A lot depends on how close to modern stereotypes you go, which seems to be what standard kitchen-sink fantasy is running on: exaggerations of exaggerations of exaggerations of templates set many decades ago in a couple classic movies.
For example, this guy is one of the earlier depictions of a werewolf, but he's just as easily a ghoul/zombie, an ogre, a slasher, or a Hills Have Eyes style cannibal hillbilly in modern terms, while being not quite any of those things:
He doesn't have silver bullets or full moons, and he doesn't have An American Werewolf in London style special effects. What he does have is a roughly human body, twisted somewhat into bestial form, wearing rags, which is a great place to start for all sorts of these stock creatures of the night - maybe not quite as gaunt as he could be for general-pupose hungry dead use as well, but we've got a solid enough foundation there.... To say that he has a roughly human face to go with that body doesn't really do justice to what we really have here: yes, that's a human face, but a human face which has fallen far from humanity, replaced with a bloodthirsty madness. You can do a lot with five human heads of that sort, on gaunt, ragged bodies, or on Cannon Fodder bodies, or Dark Age Irish or Late Roman bodies.... The same gaunt, ragged body with a Max Schreck style Nosferatu or ghoul head, or wolfman head, or rotten zombie/skull head, or tormented ghost-face works just as effectively, and all of the above can be mixed-and-matched into the same fomorian horde of creatures of the night....
The questions, I think, are....
Do we keep playing on the same monster cliches everyone else has been doing, only more so, or stop copying D&D, Warcraft, Warhammer, and Hollywood, and go back to the source material a bit?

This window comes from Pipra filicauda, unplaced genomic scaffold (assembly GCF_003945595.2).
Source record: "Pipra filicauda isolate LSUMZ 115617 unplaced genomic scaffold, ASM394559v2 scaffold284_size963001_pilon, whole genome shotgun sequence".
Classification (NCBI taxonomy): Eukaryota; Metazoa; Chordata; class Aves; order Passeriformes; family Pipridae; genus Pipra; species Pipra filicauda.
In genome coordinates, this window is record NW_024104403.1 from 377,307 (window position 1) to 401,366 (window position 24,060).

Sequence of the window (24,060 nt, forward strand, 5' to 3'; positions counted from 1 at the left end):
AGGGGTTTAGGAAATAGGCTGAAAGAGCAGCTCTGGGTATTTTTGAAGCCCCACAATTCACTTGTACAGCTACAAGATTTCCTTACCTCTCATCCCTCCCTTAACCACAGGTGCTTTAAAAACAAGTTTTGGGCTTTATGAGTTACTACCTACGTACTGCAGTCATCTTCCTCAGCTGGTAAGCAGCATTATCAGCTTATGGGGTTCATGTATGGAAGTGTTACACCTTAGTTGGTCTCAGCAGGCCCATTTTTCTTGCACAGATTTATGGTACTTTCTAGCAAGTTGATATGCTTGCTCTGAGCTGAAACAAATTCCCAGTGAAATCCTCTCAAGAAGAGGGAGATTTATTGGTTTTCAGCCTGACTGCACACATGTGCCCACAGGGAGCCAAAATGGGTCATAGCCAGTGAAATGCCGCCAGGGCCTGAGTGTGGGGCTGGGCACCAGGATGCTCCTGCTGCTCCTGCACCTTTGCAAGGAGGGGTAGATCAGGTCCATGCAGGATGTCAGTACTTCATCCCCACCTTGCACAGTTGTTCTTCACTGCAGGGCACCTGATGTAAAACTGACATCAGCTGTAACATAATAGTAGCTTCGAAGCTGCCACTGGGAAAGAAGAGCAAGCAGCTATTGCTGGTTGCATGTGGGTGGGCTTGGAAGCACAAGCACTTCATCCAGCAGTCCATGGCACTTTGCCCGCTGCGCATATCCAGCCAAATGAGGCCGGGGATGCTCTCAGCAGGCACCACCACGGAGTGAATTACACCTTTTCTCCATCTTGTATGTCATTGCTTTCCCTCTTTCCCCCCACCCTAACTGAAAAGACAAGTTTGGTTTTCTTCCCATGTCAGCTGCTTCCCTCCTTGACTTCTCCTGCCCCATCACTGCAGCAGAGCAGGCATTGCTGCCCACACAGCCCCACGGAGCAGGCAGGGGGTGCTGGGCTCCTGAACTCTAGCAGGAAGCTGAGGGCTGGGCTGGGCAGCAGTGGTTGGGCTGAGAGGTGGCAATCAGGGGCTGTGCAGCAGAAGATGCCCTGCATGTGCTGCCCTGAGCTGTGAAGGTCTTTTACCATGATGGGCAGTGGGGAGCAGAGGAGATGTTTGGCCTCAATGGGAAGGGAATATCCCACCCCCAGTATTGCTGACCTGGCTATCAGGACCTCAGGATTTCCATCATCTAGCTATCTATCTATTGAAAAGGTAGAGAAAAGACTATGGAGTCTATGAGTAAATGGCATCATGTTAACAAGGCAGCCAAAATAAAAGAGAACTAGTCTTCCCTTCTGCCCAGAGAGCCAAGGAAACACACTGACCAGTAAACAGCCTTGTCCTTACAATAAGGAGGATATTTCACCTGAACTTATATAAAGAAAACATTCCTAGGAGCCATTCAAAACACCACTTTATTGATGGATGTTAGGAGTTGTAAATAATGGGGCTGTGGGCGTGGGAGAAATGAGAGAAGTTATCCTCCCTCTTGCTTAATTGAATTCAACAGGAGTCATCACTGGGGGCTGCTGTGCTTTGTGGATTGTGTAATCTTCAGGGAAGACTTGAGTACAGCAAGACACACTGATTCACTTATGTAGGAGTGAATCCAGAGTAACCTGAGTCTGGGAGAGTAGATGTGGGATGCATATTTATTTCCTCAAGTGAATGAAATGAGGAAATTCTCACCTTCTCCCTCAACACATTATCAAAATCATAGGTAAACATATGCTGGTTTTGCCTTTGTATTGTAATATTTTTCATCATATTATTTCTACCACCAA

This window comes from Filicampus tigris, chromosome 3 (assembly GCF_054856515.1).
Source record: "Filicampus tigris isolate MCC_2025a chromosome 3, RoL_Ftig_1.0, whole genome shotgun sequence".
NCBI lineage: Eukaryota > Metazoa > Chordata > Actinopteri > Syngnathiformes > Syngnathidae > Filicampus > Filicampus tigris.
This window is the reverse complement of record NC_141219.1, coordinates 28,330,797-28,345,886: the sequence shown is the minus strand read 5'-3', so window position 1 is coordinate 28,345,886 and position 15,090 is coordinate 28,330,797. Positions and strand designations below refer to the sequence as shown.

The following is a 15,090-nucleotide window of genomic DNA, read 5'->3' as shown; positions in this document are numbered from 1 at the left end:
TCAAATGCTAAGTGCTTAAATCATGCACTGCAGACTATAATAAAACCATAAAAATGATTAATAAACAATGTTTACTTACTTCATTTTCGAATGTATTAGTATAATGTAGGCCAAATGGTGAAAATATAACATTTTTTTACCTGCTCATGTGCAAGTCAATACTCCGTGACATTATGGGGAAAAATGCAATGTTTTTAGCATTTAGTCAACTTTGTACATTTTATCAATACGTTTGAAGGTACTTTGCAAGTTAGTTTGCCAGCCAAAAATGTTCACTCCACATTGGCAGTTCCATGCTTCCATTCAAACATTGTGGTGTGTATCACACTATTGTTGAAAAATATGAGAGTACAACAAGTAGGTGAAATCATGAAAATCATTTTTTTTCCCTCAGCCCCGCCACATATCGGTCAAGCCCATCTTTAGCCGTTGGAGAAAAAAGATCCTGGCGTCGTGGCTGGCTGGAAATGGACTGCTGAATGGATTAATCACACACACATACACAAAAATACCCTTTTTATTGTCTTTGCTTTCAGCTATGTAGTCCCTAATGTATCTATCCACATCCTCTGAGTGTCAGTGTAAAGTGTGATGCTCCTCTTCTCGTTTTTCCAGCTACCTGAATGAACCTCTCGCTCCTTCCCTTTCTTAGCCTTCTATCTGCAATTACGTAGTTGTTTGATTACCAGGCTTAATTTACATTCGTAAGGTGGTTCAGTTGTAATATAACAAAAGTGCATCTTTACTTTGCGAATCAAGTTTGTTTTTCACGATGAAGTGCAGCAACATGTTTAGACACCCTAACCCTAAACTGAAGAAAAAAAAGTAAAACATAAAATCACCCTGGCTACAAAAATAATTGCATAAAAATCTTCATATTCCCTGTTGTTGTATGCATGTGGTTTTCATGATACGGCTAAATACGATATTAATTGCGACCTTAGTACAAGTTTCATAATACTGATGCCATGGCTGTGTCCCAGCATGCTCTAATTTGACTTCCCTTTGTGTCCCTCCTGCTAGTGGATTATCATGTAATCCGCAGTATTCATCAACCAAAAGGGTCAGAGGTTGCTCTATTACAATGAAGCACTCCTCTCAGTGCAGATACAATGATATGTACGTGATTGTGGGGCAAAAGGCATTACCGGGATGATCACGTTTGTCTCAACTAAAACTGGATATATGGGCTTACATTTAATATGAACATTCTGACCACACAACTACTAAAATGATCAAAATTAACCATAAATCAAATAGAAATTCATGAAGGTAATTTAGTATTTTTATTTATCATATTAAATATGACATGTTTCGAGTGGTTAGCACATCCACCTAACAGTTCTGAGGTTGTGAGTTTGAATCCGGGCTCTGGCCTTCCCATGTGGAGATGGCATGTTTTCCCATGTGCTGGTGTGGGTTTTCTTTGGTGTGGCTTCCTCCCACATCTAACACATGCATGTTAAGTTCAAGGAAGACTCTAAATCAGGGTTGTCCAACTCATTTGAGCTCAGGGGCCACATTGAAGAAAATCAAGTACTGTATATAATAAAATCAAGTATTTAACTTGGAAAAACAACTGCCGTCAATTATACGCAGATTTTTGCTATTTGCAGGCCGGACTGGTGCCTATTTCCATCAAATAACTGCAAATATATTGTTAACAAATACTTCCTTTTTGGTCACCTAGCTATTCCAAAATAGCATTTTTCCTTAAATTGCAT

Can the market even handle going back to the source material anymore?
After all, it's been such a long time since ghosts, ogres, witches, goblins, elves, fairies, ghouls, vampires, and werewolves split off of the original creature-of-the-night templates, I'm not sure modern gaming can shake free of what these creatures are 'supposed' to look like, based on maybe a century in some cases of the popular culture versions.
But, I think a back-to-basics approach is one whose time has come: when flipping through some new "old school renaissance" retro-RPG books, the art is full of creatures that don't fall into easily-identified fantasy cliches, and I might be in a pulp horror "echo-chamber", but it seems to me that the back-to-basics approach has started catching on more and more in horror gaming, too. I think some gamers, at least, are ready to go back to the drawing board, where a fresh, new generation of monsters can be drawn from.
I think the chief hold-outs here might be zombie-apocalypse gaming, post-TSR D&D/Pathfinder, and GW's Warhammer, and I might be imagining things, but the fortunes of some of these holdouts might be changing, and no longer need to hold as much sway over how things are "supposed to look/work/act/be" than they once had....
For zombie-apocalypse gaming, I suspect a 60-figure Modern Zombie Army Builder solution that supplies more stock modern zombie bodies and fewer heads and arms than a typical WGA set would contain (10 small sprues, each with six shambling bodies-with-attached-arms and 12 heads), to be more valuable to zombie apocalypse gamers than something like, say, a 30-figure French Infantry (1914-1940) style set, except with zombies that have been fudged to work in both fantasy and modern zombie games, and given more head and arm options than the subject really demands (6 or more sprues, 5 posed bodies each, with multiple separate arm options and dozens of heads, with perhaps some extra half-sprues with additional options....)